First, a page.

5th April | Gallimaufry
Photos: Khali Ackford
Thursday night saw the phenomenal launch of Astral Tusk, a collective which aims to galvanize the experimental jazz scene, along with offering an insight into improvised contemporary jazz. The night consisted of three stellar bands who have all carved their names on the Bristol jazz circuit and gained a deservedly heavy following as a result. The Gallimaufry was jam-packed.
There was a buzz in the air and there was a lengthy queue forming outside (you know it’s gonna be a good night when this happens). DJ Notsoever provided some atmosphere-building tunes. I can’t say I’ve ever heard a DJ play a Jacob Collier number before, but it was very fitting for the events which were about to unfold.
Starting the night with swirling jazz futurism, drenched in sonic synths, were three-piece Hippo. Toby Perrett was at his kit, Henry Binning was the keeper of the keys and Doug Cave manned an impressive synth station, his sax always at the ready. Doug looped an infectious sax line to open, over which they built a prog-jazz-style number.
“Astral Tusk is the future of jazz; we’re gonna put Bristol on the map,” Doug announced, eliciting a roaring response. Hippo then cranked things up with ‘BJP,’ with flairs of electro-psych and dream-like chord sequences meshing, culminating in a great interstellar beast, in the style of Tennyson. After teasing us with some material from their debut EP, due for release in May, Hippo ended their set with ‘Gromet,’ climaxing with a screaming sax solo. It was a full-on frenzy, leaving its mark.
Next up were Gallimaufry residents, Waldo’s Gift, who delight every Wednesday, with their improvised jams and reworked renditions. Their impressive and exhilarating 30-minute improvised performance was mind-blowing. A Harry Stoneham bass line kicked things off, joined by James Vine’s drums and Alun Elliott-Williams shredding on guitar. At points seeping with math rock and jazz elements, they sounded similar to a Physics House Band tune.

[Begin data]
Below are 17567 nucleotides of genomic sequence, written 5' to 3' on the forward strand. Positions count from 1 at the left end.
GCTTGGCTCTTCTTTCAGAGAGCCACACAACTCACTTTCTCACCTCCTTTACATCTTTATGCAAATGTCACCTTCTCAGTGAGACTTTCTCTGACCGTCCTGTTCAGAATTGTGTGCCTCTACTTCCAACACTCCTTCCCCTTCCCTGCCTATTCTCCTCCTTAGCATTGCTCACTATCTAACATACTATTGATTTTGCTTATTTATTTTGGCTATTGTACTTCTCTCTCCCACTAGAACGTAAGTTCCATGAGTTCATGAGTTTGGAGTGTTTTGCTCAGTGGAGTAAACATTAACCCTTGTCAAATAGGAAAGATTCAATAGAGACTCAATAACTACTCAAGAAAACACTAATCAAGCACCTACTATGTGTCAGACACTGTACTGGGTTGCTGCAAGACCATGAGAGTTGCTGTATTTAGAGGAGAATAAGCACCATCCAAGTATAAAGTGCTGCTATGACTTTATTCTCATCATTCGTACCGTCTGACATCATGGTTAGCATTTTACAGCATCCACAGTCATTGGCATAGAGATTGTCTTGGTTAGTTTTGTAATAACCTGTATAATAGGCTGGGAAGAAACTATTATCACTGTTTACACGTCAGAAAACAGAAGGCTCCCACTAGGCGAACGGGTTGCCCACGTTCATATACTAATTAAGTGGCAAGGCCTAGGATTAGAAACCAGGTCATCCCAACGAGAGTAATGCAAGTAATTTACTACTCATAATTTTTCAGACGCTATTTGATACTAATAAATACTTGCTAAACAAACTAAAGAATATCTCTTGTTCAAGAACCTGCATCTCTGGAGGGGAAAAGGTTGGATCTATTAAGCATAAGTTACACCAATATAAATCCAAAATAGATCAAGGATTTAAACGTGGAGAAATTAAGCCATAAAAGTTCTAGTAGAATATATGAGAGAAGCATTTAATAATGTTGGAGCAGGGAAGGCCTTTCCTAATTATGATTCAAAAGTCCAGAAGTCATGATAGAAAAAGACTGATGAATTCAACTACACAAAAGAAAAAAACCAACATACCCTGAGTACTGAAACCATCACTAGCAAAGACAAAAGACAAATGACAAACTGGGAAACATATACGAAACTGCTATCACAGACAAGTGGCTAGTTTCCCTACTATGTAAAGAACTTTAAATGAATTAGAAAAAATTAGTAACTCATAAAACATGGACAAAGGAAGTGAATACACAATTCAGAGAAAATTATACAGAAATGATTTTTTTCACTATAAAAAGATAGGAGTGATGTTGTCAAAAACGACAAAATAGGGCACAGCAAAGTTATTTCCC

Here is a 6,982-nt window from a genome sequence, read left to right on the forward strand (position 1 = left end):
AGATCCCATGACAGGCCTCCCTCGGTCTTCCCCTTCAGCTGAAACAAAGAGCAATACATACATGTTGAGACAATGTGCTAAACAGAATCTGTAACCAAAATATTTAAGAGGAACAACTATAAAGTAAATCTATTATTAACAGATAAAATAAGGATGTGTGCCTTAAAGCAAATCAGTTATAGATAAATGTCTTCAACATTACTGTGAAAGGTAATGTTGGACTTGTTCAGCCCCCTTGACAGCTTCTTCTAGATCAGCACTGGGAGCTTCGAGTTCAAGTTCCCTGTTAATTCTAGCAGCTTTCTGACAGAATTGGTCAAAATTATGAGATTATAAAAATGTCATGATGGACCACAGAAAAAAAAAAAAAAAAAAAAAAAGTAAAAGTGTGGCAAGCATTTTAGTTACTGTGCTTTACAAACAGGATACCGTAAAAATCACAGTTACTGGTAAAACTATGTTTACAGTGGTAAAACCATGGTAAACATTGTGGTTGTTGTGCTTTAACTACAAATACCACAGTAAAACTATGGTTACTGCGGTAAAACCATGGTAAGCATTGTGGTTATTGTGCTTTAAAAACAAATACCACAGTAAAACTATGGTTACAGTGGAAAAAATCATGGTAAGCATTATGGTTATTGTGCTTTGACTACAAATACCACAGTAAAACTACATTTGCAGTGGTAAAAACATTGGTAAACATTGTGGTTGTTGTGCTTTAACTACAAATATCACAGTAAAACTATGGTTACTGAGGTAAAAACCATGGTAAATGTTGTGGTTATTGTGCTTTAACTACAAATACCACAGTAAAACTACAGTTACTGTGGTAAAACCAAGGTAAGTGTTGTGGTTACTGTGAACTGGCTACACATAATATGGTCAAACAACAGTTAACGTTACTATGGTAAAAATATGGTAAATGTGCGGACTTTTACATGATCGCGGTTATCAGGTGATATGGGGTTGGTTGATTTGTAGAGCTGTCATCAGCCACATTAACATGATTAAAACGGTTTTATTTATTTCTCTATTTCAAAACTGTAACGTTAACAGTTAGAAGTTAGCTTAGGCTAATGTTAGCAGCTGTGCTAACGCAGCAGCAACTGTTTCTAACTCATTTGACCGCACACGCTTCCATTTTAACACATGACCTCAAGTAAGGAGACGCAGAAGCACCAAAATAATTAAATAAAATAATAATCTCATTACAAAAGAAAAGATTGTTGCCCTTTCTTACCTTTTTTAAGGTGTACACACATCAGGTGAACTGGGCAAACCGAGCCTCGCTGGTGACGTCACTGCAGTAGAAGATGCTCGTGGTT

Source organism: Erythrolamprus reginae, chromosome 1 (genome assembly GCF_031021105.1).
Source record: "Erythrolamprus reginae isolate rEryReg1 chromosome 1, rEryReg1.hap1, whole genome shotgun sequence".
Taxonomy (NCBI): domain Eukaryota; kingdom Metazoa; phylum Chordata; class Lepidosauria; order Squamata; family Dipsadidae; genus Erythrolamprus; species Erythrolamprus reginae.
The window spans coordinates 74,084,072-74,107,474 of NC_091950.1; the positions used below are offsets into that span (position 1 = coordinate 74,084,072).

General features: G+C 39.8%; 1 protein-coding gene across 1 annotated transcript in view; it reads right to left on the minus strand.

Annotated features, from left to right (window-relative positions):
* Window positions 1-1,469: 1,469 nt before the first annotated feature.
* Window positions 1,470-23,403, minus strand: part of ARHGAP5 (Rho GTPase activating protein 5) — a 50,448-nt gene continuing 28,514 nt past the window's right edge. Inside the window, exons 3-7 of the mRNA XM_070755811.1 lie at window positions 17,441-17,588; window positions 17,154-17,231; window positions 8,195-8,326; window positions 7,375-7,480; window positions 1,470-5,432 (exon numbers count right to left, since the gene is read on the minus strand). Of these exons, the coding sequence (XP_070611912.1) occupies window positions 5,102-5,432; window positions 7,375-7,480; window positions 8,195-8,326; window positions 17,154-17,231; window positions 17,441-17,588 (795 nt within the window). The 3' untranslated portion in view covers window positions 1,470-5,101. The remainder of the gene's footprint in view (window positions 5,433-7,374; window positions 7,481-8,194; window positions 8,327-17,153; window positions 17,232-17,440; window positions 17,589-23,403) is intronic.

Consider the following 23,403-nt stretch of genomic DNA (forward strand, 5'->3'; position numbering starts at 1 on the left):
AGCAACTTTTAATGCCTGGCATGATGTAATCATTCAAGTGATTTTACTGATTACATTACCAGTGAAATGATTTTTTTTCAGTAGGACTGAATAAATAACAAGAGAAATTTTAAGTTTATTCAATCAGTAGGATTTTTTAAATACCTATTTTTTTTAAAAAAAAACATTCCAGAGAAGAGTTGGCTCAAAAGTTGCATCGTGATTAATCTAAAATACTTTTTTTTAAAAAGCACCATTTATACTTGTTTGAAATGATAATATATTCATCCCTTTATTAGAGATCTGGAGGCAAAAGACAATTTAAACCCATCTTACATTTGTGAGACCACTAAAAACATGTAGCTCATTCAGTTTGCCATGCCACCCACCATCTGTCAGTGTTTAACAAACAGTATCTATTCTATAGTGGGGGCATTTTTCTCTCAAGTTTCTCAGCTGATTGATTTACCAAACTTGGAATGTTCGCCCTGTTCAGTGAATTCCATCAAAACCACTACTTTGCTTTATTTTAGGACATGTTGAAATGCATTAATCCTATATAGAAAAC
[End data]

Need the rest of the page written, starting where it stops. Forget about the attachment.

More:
You had no idea where the track was taking you next. You could be simultaneously anxious and excited. To walk in and hear it, you’d be convinced that it was a pre-rehearsed, polished tune, not an improvised 30-minute jam. In this capacity, Waldo’s Gift are truly in another league. See them at The Galli for free next Wednesday – no excuses.
The final band was Bristol’s favourite buskers, Snazzback. They are frequently on the harbourside with their vibrant jazz and soul sound, combined with afrobeat and electronica. Excitingly, they have just completed their forthcoming album, which will be released on June 22nd. Dave Sanders led in with a smooth sax intro, with some dream-like, entrancing chords from Eli Jitsuto on guitar.
Their beastly number, ‘Mr. Frimp’ was a prime example of Snazzback as true heavyweights. With Chris Langton’s irregular drum patterns and Rich Allen’s slick and smooth double bass, they created a contemporary math-jazz vibe with plenty of guts. Teasing us with fresh material from their upcoming album, Snazzback delivered an enticing and gripping set.
They finished with the mighty ‘Sandal’s Disaster’ which, as Dave explained, “is a song about repetitive strain injury and bad footwear.” Using an octave pedal on his sax, Dave amplified a massive sound throughout the venue. With an electro feel and glittery-psych chord structure, ‘Sandal’s Disaster’ was a modern take on traditional jazz which borrowed from all of the variety of world sounds.
What to expect from Astral Tusk heading forward? Who knows? But it’s likely to be exciting. You’d be a fool not to be watching closely.